Diplomatic crises between Turkey and Israel in recent years have the well-known scenario: public insults of diplomats in front of the TV cameras, exchange of belligerent statements from senior officials on both sides. However, neither side is eager to repeat the situation of 2010, when the incident with the "Gaza Freedom Flotilla" led to the break-off of diplomatic relations between Israel and Turkey.
After recent events, related to the decision of US President Donald Trump to recognize Jerusalem as the capital of Israel and transfer the American embassy there, Turkey among all other Muslim countries became the most ardent opponent of these steps. President Recep Tayyip Erdogan, exploiting the status of Turkey as the chairman of the Organization of Islamic Cooperation, gathered twice in Istanbul extraordinary sessions of this international organization (in December 2017 and in May 2018) in connection with Donald Trump’s statement about Jerusalem, and bloody clashes between Palestinian demonstrators and the Israeli army on the border with Gaza, when the US Embassy in Jerusalem was officially opened on May 14.
Ankara, unlike other countries of the region, withdrew its ambassadors from the US and Israel in protest against the actions of the Israeli military, which caused heavy casualties among the Palestinians. It is not the first time in recent years, that the Turkish leadership became an active supporter of the Palestinians, sharply criticizing Israel as a "terrorist state" and calling upon Muslims of all countries to unite in joint actions against the "occupation policy of Israel." A great concern for the Israelis is the strengthening of ties between Turkey and Hamas in Gaza. This new turn in the Palestinian problem seems to reinforce Turkey's desire to take the leading role in the Middle East arena, to create some axis of the Muslim Brotherhood adherents in cooperation with Qatar and Hamas in opposition to the consolidating Sunni nucleus Saudi Arabia-UAE-Egypt.
Moreover, President Recep Tayyip Erdogan clearly exploits the theme of Muslim Holy places protection in Jerusalem in desire to become the leader of the Islamic world. For several years, the Turkish Directorate for Religious Affairs conducts special pilgrimage programs to Al-Aqsa mosque, which increased the number of Turkish tourists visiting Jerusalem. According to some reports, number of Turkish pilgrims increased from 10-15 thousand in 2014 in to 40 thousand 2017. The Palestinian unrest around the Temple Mount in summer of 2017 was immediately used by the Turkish leader for the most harsh statements and accusations against Israel.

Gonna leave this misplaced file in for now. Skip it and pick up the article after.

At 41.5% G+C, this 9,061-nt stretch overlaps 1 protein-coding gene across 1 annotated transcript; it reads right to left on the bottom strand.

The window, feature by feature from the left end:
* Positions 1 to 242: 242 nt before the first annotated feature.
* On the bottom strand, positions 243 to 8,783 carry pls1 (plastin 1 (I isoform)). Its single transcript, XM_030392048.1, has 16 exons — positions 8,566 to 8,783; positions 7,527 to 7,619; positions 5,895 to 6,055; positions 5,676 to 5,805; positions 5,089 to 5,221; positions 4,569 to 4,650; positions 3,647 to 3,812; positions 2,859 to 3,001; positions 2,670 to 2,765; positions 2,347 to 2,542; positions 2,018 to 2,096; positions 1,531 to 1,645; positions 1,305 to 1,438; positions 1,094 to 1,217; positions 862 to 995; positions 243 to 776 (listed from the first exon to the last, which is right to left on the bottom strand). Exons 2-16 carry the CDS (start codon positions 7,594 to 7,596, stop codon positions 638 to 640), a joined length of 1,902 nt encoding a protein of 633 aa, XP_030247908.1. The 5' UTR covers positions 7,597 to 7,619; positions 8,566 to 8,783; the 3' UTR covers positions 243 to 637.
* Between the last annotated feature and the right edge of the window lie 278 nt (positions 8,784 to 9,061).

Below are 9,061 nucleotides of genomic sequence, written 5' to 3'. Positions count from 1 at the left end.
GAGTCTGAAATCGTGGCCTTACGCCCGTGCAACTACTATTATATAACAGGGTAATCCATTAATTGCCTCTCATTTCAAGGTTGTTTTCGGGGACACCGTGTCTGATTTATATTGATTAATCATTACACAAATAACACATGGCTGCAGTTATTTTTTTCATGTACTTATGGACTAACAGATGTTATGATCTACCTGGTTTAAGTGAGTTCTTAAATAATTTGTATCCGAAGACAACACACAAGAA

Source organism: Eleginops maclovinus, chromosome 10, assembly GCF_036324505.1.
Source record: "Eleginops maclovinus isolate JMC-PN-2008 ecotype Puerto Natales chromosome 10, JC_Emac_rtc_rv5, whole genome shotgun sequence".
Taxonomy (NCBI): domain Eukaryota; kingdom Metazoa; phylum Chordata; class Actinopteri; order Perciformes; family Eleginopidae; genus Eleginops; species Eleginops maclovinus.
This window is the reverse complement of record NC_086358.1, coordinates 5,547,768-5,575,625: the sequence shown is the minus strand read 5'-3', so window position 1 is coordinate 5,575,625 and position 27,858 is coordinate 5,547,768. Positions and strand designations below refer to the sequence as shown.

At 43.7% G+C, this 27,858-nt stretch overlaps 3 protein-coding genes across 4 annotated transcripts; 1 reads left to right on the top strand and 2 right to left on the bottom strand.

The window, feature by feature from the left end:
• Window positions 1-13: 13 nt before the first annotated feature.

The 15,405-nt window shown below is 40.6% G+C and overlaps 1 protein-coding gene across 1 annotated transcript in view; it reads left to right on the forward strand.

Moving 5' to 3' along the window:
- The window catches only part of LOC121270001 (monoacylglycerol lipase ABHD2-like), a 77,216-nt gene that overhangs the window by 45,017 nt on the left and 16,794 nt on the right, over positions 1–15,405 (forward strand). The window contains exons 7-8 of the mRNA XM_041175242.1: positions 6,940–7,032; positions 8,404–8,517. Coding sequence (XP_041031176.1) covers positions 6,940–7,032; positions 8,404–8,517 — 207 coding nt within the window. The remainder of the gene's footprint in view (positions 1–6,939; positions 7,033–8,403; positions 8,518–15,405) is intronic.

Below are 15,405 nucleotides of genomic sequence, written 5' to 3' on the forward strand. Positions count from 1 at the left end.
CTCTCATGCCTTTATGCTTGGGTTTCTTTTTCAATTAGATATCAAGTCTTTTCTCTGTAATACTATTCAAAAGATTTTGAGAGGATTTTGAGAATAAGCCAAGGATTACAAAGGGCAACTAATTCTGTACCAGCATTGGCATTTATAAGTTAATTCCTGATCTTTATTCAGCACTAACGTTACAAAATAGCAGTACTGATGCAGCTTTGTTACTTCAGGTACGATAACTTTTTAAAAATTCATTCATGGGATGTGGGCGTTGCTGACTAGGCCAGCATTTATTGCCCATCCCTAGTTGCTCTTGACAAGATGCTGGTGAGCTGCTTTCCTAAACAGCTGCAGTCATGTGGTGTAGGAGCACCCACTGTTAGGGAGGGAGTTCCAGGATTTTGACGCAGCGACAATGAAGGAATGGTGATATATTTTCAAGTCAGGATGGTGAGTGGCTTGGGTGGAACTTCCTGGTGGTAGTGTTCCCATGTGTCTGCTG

Diplomatic crises between Turkey and Israel in recent years have the well-known scenario: public insults of diplomats in front of the TV cameras, the exchange of belligerent statements from senior officials on both sides. However, neither side is eager to repeat the situation of 2010, when the incident with the "Gaza Freedom Flotilla" led to the break-off of diplomatic relations between Israel and Turkey. For Israel from the first years of its existence, Turkey as one of the largest Muslim states in the Middle East, was an important partner in the policy of the "peripheral alliance", led by David Ben-Gurion. Throughout all these years, ties in the military, political, economic, and civil spheres were beneficial to both countries. In 2017, the total trade turnover between Israel and Turkey was $ 4.3 billion. Because of war in Syria, Israel became a transit route for Turkish cargo to Jordan: about 30-40 trucks are weekly unloaded from ferries in the port of Haifa in order to follow Israeli territory to Sheikh Hussein's bridge to the neighboring Arab country. In air transportation, thanks to the agreement with Turkey, the Israelis use cheaper transit tariffs and services at the Istanbul airport. This mutually beneficial cooperation was not interrupted even during periods of serious political confrontations between the two countries.
The sharp rhetoric of president Erdogan against Israel in connection with recent events in Gaza and the transfer of the American embassy to Jerusalem is probably also caused by his election campaign (early presidential and parliamentary elections in Turkey are scheduled for June 24). But the foreign policy of the Turkish president is characterized by a high degree of pragmatism, rapid assessments change of the international and regional situation, if national interests require to do so. Thus, Ankara welcomed recent US missile strikes in Syria, although, at first glance, this contradicts its position as a participant in the peace process, conducted jointly with Moscow and Tehran. Apparently, Turkey, while remaining a member of NATO, expects to get the American support to resolve the problem of Syrian Kurds, which is the most important for Erdogan. As to relations with Israel, for Turkey it will be important how the benefits of cooperation with it, including the economic one, outweigh the lack of mutual understanding on many regional problems.